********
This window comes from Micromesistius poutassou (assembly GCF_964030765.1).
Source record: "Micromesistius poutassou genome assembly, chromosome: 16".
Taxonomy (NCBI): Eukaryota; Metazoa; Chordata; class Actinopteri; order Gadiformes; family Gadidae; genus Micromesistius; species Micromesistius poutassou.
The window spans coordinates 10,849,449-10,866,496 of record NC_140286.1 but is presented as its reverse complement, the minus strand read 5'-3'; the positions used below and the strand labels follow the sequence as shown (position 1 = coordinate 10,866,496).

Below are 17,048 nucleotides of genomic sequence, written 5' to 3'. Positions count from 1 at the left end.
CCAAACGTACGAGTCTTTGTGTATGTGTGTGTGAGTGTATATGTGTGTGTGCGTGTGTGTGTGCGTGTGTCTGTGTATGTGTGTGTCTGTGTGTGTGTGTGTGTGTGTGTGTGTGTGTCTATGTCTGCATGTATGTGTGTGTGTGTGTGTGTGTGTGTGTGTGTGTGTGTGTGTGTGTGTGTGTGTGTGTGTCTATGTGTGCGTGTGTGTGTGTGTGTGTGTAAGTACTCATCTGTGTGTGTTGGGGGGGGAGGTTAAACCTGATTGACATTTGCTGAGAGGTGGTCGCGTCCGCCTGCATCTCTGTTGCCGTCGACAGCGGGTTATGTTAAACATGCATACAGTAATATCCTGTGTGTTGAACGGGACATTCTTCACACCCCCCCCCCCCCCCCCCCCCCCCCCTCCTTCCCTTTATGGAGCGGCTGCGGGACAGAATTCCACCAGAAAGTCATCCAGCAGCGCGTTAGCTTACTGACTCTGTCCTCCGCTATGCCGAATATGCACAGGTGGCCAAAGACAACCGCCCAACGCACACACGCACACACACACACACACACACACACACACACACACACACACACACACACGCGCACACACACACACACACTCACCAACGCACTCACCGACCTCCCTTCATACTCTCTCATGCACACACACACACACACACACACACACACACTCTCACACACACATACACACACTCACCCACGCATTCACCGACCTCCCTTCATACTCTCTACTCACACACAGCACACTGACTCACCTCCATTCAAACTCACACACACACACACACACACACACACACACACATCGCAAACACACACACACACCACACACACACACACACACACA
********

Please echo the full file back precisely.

This window comes from Micromesistius poutassou (assembly GCF_964030765.1).
Source record: "Micromesistius poutassou genome assembly, chromosome: 16".
Taxonomy (NCBI): Eukaryota; Metazoa; Chordata; class Actinopteri; order Gadiformes; family Gadidae; genus Micromesistius; species Micromesistius poutassou.
The window spans coordinates 10,849,449-10,866,496 of record NC_140286.1 but is presented as its reverse complement, the minus strand read 5'-3'; the positions used below and the strand labels follow the sequence as shown (position 1 = coordinate 10,866,496).

Below are 17,048 nucleotides of genomic sequence, written 5' to 3'. Positions count from 1 at the left end.
CCAAACGTACGAGTCTTTGTGTATGTGTGTGTGAGTGTATATGTGTGTGTGCGTGTGTGTGTGCGTGTGTCTGTGTATGTGTGTGTCTGTGTGTGTGTGTGTGTGTGTGTGTGTGTGTCTATGTCTGCATGTATGTGTGTGTGTGTGTGTGTGTGTGTGTGTGTGTGTGTGTGTGTGTGTGTGTGTGTGTGTCTATGTGTGCGTGTGTGTGTGTGTGTGTGTAAGTACTCATCTGTGTGTGTTGGGGGGGGAGGTTAAACCTGATTGACATTTGCTGAGAGGTGGTCGCGTCCGCCTGCATCTCTGTTGCCGTCGACAGCGGGTTATGTTAAACATGCATACAGTAATATCCTGTGTGTTGAACGGGACATTCTTCACACCCCCCCCCCCCCCCCCCCCCCCCCCTCCTTCCCTTTATGGAGCGGCTGCGGGACAGAATTCCACCAGAAAGTCATCCAGCAGCGCGTTAGCTTACTGACTCTGTCCTCCGCTATGCCGAATATGCACAGGTGGCCAAAGACAACCGCCCAACGCACACACGCACACACACACACACACACACACACACACACACACACACACACACACACGCGCACACACACACACACACTCACCAACGCACTCACCGACCTCCCTTCATACTCTCTCATGCACACACACACACACACACACACACACACACTCTCACACACACATACACACACTCACCCACGCATTCACCGACCTCCCTTCATACTCTCTACTCACACACAGCACACTGACTCACCTCCATTCAAACTCACACACACACACACACACACACACACACACACATCGCAAACACACACACACACCACACACACACACACACACACA